Shedding Light, Promoting Truth Are
Right In Our Wheelhouse
On the occasion of Sunshine Week, observed March 13-19, The Newtown Bee is reminded of the preamble to Connecticut’s Freedom of Information (FOI) Act, the first such legislation in the country, that was enacted on October 1, 1975.
It states: “The legislature finds and declares that secrecy in government is inherently inconsistent with a true democracy, that the people have a right to be fully informed of the action taken by public agencies in order that they may retain control over the instruments they have created; that the people do not yield their sovereignty to the agencies which serve them; that the people in delegating authority do not give their public servants the right to decide what is good for them to know...”
After serving in US Congress during the Watergate era and campaigning on a platform of promoting freedom of information, Ella T. Grasso was elected governor of this state in 1975. It was Grasso, along with Connecticut’s newspapers, who spearheaded the drive to ensure creation of our state FOI Act.
The legislature passed the law not only in response to the public’s pervasive mistrust of government in the aftermath of Watergate, but also with the realization that trust and confidence in government depend on a balanced disclosure of information. That is where your local newspaper, along with its journalist partners and qualified news organizations across the state and beyond come in.
Speaking from a hyper-local perspective, The Bee has been watching over the shoulders of local and state officials for over 140 years, reporting on their work for good or ill — mostly for good — so our readers and the community could learn from a qualified, independent, and professional team of journalists that shady political and government activities get virtually no traction in their home town.
In fact, over the past two decades, The Bee has only been pushed to file state FOI appeals on a handful of occasions, with only a few making their way through the process and ending up in front of the FOI Commission. This gives us not only a valid reason to celebrate Sunshine Week, but also to point out that our community has generally been blessed with elected and appointed political officials, municipal employees, and taxpayer-supported agencies that strive to do good — with transparency and virtually no evidence to suggest wrongdoing or prompting a need to demand information or documentation through an FOI appeal.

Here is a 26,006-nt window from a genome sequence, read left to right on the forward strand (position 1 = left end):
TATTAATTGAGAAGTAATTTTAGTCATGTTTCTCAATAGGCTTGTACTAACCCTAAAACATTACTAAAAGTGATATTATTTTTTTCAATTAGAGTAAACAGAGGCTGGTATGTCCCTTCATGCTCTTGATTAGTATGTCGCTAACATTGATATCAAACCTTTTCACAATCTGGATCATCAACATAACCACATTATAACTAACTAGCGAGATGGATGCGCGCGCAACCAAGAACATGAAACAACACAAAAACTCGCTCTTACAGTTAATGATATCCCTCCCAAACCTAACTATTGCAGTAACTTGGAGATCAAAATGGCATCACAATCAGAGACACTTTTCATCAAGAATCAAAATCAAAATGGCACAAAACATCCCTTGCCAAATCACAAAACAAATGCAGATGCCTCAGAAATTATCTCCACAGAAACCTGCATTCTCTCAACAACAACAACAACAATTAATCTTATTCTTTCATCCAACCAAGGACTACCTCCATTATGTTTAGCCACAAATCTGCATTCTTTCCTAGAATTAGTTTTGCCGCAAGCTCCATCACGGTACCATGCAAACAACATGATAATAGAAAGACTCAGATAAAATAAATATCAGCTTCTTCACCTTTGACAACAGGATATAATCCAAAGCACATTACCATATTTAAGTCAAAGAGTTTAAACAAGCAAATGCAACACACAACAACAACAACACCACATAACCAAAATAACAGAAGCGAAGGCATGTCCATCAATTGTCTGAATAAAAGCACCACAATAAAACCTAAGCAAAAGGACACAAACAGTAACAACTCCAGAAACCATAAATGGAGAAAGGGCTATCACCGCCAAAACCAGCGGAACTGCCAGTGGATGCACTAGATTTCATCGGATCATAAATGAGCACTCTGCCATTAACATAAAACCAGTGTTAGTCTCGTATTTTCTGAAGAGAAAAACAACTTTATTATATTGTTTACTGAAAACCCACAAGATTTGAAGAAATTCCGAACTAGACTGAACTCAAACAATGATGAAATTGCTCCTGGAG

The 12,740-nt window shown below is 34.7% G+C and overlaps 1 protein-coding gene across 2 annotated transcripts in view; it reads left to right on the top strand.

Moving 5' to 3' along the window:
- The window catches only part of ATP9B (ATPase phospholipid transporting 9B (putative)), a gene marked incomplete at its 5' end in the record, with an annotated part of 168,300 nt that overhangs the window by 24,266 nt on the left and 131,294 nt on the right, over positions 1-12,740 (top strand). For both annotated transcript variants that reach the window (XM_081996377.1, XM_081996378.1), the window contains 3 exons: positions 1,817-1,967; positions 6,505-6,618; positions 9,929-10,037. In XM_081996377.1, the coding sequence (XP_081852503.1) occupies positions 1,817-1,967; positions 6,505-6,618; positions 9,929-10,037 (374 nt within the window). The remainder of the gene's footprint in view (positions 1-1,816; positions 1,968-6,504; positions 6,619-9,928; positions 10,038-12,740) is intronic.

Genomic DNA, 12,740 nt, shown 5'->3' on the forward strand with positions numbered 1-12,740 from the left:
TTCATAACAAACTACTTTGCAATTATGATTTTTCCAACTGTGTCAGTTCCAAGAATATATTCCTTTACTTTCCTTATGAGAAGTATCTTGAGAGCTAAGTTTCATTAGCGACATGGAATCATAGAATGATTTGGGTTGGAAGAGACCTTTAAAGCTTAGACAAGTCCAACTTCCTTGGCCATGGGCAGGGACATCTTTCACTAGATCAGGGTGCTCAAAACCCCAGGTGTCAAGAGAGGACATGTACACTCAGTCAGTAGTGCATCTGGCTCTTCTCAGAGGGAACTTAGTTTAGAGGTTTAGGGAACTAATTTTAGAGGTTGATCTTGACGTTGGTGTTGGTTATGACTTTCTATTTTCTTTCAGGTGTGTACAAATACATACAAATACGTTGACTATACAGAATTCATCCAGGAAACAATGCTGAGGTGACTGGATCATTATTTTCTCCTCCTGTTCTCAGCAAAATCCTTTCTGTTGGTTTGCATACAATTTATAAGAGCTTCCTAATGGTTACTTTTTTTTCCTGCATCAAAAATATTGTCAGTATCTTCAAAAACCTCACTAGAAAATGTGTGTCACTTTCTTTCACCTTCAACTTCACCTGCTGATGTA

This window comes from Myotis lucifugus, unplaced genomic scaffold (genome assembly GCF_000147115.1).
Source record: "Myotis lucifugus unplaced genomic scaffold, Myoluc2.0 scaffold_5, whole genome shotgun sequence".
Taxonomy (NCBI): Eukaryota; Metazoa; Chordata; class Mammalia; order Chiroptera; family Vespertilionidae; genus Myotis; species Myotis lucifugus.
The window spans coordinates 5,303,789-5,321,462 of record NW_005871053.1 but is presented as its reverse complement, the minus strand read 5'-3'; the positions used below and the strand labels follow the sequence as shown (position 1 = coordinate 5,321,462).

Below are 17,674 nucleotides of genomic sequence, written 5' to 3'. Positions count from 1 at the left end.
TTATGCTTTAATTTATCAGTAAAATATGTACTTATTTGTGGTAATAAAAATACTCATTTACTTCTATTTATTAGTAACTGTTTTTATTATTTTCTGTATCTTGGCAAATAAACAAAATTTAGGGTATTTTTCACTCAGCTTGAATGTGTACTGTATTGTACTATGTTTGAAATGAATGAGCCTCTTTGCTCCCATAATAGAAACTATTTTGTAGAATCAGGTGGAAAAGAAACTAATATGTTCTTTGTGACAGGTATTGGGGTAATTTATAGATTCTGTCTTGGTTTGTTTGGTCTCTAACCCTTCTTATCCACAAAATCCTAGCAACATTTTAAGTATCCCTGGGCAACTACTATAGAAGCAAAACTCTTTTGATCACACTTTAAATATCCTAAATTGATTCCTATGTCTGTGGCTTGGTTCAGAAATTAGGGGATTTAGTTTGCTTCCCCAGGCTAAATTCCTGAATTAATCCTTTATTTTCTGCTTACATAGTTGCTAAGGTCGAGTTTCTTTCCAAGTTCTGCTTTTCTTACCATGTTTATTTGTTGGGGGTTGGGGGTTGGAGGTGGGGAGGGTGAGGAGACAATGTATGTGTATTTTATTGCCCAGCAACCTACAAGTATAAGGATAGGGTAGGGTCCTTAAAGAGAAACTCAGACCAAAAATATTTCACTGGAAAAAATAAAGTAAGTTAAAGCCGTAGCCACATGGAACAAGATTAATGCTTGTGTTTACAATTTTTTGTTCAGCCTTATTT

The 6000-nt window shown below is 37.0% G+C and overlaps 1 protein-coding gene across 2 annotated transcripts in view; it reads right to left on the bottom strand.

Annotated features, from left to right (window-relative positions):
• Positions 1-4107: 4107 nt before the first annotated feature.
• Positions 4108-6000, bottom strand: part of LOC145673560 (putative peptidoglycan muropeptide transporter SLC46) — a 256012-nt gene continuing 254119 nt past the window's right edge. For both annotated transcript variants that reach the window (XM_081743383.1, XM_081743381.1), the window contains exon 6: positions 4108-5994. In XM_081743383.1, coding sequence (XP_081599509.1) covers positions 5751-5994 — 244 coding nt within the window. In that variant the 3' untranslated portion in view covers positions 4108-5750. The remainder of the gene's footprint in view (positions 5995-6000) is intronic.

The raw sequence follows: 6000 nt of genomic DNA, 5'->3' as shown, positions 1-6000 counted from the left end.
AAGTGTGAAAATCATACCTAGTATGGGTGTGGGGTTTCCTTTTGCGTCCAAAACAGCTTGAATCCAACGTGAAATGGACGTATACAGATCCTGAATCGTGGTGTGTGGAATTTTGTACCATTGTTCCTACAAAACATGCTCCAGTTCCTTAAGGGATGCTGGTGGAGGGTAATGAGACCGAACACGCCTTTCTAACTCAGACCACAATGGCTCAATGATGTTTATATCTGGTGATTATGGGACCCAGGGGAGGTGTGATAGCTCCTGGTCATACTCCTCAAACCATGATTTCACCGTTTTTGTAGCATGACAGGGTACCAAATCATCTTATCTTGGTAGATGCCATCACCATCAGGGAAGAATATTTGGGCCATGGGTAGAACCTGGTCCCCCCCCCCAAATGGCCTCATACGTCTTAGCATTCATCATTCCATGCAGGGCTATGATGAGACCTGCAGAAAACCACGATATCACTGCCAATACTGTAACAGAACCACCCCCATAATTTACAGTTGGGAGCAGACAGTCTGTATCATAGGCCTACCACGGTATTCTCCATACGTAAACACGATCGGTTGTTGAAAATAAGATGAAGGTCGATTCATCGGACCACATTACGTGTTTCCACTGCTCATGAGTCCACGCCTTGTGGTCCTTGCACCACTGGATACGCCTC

Some may disagree, but from an information perspective, the sun is almost always shining in Newtown.
In closing, we are reminded by our colleague and New England First Amendment Coalition Executive Director Justin Silverman that the mission of Sunshine Week is to promote a dialogue about the importance of open government and freedom of information. The sunshine reference is attributed to US Supreme Court Justice Louis D. Brandeis, who famously wrote that “sunlight is said to be the best of disinfectants.”
This is the idea behind state public record and open meeting laws, as well as our federal Freedom of Information Act. Government transparency is a non-partisan principle that transcends who’s in office or which political party is in control.
Freedom of information, or “sunshine,” laws open up government and empower people through information — and in Newtown, it is Newtown Bee journalists who serve as our community’s first line of defense whenever information about local government business is being obfuscated.